<img height="1" width="1" style="display:none" src="https://www.facebook.com/tr?id=420156728350215&amp;ev=PageView&amp;noscript=1">

DataEngConf Data Science & Engineering Blog

Fighting Fraud in Cryptocurrency using Machine Learning

By Pete Soderling

fighting-fraud-in-cryptocurrency-using-machine-learning_Blog_Header_711x330px.png

Coinbase is on the front-lines of discovering advanced cryptocurrency and payment fraud techniques. Hear about how they use machine learning to help them fight the war.

Engineers are constantly required to build sytems to protect against various kinds of risks. For instance, downtime or system failure are certain types of risks. Protecting against a user's identify being stolen is yet another kind of risk. Engineers are constantly being required to to think ahead and to imagine not only the intended use-cases of a system, but also its mis-use or abuse cases. Soups Ranjan is an engineer who is no stranger to building complicated systems to mitigate risk. For his PhD thesis back in 2006, he designed a resilient system that could self-heal when responding to DDoS attacks.

 


Meet Soups Ranjan

Soups_Ranjan_Speakers-Circle.png

 

Soups Ranjan is the Director of Data Science at Coinbase, the largest bitcoin exchange in the world. He manages the Risk & Data team that is chartered with preventing avoidable losses to the company due to payment-fraud or account-takeovers, which he will discuss in greater detail at DataEngConf. 

 


These days, Soups is taking on both known and unknown threats against cryptocurrencies in his role at Coinbase, the digital currency exchange that stores $1B in virtual currencies on behalf of its users. This huge pile of cryptocurrency attracts a plethora of bad actors and fraudsters who are constantly trying to hack the horde.

Compared to fiat currency, digital currency offers a highly unique set of security challenges because it is instantly transferable and transfers cannot be reversed. This makes the challenges of payment fraud and user security problems at Coinbase harder than any other company in the payments space. Coinbase is like the canary in the coal mine since bad actors try their latest techniques against digital currency exchanges first.

In his talk at DataEngConf SF, Soups will recount stories of some of the wildest scams he's seen and examples of attacks that he's faced in his role including phone porting attacks, previously unknown two-factor-authentication attacks, hackers attempting to beat online ID verification and more.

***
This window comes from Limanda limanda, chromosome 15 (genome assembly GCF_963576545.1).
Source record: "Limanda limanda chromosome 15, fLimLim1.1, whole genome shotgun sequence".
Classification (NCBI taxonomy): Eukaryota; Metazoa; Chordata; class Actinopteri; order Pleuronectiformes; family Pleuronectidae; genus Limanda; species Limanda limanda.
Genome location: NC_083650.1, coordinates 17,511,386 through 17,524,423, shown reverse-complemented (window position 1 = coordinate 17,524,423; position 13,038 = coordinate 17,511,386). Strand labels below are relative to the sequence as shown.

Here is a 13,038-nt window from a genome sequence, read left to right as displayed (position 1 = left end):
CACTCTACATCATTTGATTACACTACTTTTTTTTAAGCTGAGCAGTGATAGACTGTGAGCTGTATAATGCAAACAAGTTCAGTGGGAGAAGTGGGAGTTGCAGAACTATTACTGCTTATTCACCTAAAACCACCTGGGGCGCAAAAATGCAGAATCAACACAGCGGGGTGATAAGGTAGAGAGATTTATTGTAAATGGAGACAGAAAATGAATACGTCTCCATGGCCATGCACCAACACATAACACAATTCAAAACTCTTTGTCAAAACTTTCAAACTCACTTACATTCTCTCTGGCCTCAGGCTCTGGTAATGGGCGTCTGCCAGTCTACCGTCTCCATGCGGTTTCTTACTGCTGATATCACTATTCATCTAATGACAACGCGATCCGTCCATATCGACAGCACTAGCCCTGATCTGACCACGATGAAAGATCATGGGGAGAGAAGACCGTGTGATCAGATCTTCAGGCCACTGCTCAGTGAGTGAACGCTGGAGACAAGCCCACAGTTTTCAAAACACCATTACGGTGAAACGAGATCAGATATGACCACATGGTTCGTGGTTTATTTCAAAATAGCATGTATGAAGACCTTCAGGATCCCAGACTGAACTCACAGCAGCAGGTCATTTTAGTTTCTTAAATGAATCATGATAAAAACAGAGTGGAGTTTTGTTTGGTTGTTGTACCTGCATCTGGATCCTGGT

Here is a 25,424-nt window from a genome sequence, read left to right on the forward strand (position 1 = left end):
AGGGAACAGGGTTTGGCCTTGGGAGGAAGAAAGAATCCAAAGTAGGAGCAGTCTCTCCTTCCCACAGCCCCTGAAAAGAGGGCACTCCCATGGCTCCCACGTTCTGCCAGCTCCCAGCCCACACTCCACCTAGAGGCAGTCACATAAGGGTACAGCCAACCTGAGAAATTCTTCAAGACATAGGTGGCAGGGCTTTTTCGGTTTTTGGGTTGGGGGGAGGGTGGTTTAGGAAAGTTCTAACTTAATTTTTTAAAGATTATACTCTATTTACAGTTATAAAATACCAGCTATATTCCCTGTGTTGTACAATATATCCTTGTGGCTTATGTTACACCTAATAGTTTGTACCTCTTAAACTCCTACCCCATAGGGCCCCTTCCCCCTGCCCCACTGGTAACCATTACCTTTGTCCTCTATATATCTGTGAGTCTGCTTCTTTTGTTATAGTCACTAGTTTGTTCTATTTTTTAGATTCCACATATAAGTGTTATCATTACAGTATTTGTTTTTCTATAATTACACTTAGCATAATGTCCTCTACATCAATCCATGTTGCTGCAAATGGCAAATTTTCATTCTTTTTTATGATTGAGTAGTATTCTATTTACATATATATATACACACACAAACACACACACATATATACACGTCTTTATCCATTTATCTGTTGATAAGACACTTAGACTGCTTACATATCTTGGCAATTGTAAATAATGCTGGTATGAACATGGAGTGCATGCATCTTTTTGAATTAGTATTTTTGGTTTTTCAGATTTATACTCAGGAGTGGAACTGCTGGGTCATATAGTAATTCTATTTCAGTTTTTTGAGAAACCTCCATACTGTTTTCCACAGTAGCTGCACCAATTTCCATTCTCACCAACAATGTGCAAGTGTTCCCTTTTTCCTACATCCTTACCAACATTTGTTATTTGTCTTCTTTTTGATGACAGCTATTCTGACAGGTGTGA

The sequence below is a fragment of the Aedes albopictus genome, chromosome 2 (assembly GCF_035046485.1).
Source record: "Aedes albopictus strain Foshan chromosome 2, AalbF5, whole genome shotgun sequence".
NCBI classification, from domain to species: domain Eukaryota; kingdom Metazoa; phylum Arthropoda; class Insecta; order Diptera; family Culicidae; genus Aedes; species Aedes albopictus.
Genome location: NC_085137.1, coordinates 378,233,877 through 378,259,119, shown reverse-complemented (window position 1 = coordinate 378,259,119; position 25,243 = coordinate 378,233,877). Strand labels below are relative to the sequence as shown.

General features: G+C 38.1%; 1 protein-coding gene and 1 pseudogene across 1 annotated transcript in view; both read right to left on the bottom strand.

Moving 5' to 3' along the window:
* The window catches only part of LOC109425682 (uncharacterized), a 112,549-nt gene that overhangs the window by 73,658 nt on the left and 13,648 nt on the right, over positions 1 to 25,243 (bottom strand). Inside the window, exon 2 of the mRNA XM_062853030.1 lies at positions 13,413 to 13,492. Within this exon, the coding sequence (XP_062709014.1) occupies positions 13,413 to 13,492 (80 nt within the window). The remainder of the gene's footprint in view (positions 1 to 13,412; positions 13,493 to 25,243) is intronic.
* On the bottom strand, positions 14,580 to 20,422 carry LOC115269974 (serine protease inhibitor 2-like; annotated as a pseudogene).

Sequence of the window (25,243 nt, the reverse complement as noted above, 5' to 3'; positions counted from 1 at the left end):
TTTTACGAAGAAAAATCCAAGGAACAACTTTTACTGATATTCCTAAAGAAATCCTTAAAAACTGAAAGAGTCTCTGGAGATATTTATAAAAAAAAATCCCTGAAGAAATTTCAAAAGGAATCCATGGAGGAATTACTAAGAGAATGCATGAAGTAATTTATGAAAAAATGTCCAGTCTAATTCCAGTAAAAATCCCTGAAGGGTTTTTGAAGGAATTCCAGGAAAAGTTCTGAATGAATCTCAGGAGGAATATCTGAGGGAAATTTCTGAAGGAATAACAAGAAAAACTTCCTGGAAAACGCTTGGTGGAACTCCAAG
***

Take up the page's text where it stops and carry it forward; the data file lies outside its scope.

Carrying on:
Most importantly, Soups will describe the multifaceted system Coinbase has built to detect potential fraud and to shut out bad actors using a hybrid of machine and human interactions.

 

How does Coinbase keep ahead of the hackers?

Soups helped the company build a fraud-prevention system that utilizes humans and machines in different roles to interoperate together. Since using only machine or only human analysts to stamp payment fraud is not optimal, Coinbase discovered they needed both working in cohesion and supporting each other in a fast feedback loop. Humans label inputs while the machine learns. In this way, the company has built an active learning system that can effectively utilize machine learning as one piece of the puzzle to prioritize risky users to watch more closely.

If you're interested in hearing about a fascinating real-world application of machine learning in the enterprise, and discovering insights that help you build a robust system around human-based and machine analysis, then don't miss Soups' talk at DataEngConf SF.

 

Find DataEngConf Sf Tickets button

 

Topics: Data Science, Speaker Spotlight

Pete Soderling

Written by Pete Soderling

Pete is a software engineer, 3x founder and angel investor. As the founder of Hakka Labs and DataEngConf he loves to build community for software engineers and has some bumps and bruises to prove it. Previously, he was the founder of Stratus Security (a cloud-based API platform) and mechanikal (a software development agency in NYC). Pete has spoken across the globe at conferences like RSA Security and O'Reilly Strata, been an organizer of the QCon conference series, and had his moment of fame as a TEDx speaker. He's currently a mentor at 500 Startups in San Francisco, even though he lives in Jackson Hole, WY, where the snow is far better.